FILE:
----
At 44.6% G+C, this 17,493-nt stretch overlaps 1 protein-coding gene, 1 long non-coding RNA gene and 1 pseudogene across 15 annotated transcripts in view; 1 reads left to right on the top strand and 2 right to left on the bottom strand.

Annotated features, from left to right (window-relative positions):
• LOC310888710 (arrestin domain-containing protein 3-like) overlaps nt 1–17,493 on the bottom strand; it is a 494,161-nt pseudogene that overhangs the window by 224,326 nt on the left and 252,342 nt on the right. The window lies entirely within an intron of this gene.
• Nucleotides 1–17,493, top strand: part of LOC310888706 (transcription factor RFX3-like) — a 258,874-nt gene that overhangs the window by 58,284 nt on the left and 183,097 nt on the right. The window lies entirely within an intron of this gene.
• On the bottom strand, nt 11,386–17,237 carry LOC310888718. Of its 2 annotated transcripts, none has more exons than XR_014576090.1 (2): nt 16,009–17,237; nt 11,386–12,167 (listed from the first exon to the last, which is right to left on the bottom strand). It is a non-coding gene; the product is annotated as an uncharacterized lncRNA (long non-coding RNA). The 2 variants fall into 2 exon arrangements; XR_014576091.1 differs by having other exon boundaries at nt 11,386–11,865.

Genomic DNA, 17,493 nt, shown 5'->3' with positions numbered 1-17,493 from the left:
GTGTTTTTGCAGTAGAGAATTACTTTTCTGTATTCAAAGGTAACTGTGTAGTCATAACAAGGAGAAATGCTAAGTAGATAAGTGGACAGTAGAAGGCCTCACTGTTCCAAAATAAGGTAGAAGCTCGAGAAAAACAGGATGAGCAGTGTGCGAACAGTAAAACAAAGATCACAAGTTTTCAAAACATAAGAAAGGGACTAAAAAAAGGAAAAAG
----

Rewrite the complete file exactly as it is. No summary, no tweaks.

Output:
At 44.6% G+C, this 17,493-nt stretch overlaps 1 protein-coding gene, 1 long non-coding RNA gene and 1 pseudogene across 15 annotated transcripts in view; 1 reads left to right on the top strand and 2 right to left on the bottom strand.

Annotated features, from left to right (window-relative positions):
• LOC310888710 (arrestin domain-containing protein 3-like) overlaps nt 1–17,493 on the bottom strand; it is a 494,161-nt pseudogene that overhangs the window by 224,326 nt on the left and 252,342 nt on the right. The window lies entirely within an intron of this gene.
• Nucleotides 1–17,493, top strand: part of LOC310888706 (transcription factor RFX3-like) — a 258,874-nt gene that overhangs the window by 58,284 nt on the left and 183,097 nt on the right. The window lies entirely within an intron of this gene.
• On the bottom strand, nt 11,386–17,237 carry LOC310888718. Of its 2 annotated transcripts, none has more exons than XR_014576090.1 (2): nt 16,009–17,237; nt 11,386–12,167 (listed from the first exon to the last, which is right to left on the bottom strand). It is a non-coding gene; the product is annotated as an uncharacterized lncRNA (long non-coding RNA). The 2 variants fall into 2 exon arrangements; XR_014576091.1 differs by having other exon boundaries at nt 11,386–11,865.

Genomic DNA, 17,493 nt, shown 5'->3' with positions numbered 1-17,493 from the left:
GTGTTTTTGCAGTAGAGAATTACTTTTCTGTATTCAAAGGTAACTGTGTAGTCATAACAAGGAGAAATGCTAAGTAGATAAGTGGACAGTAGAAGGCCTCACTGTTCCAAAATAAGGTAGAAGCTCGAGAAAAACAGGATGAGCAGTGTGCGAACAGTAAAACAAAGATCACAAGTTTTCAAAACATAAGAAAGGGACTAAAAAAAGGAAAAAG